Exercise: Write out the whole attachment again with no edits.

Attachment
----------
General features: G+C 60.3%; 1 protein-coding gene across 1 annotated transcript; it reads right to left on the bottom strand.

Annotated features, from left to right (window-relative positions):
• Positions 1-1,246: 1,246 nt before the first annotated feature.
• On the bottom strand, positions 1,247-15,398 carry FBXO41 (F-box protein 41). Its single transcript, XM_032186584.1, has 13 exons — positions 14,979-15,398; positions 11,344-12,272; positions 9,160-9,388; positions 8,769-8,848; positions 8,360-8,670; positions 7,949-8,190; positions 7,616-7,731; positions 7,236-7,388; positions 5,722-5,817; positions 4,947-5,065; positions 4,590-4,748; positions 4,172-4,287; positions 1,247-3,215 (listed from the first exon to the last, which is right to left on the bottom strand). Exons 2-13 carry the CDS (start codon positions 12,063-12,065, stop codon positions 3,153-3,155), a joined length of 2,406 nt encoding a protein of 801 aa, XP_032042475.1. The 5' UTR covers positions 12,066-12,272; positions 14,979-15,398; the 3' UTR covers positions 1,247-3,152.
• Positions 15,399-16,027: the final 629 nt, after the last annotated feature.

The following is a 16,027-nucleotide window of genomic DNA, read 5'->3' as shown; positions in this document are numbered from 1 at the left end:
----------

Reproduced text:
General features: G+C 60.3%; 1 protein-coding gene across 1 annotated transcript; it reads right to left on the bottom strand.

Annotated features, from left to right (window-relative positions):
• Positions 1-1,246: 1,246 nt before the first annotated feature.
• On the bottom strand, positions 1,247-15,398 carry FBXO41 (F-box protein 41). Its single transcript, XM_032186584.1, has 13 exons — positions 14,979-15,398; positions 11,344-12,272; positions 9,160-9,388; positions 8,769-8,848; positions 8,360-8,670; positions 7,949-8,190; positions 7,616-7,731; positions 7,236-7,388; positions 5,722-5,817; positions 4,947-5,065; positions 4,590-4,748; positions 4,172-4,287; positions 1,247-3,215 (listed from the first exon to the last, which is right to left on the bottom strand). Exons 2-13 carry the CDS (start codon positions 12,063-12,065, stop codon positions 3,153-3,155), a joined length of 2,406 nt encoding a protein of 801 aa, XP_032042475.1. The 5' UTR covers positions 12,066-12,272; positions 14,979-15,398; the 3' UTR covers positions 1,247-3,152.
• Positions 15,399-16,027: the final 629 nt, after the last annotated feature.

The following is a 16,027-nucleotide window of genomic DNA, read 5'->3' as shown; positions in this document are numbered from 1 at the left end: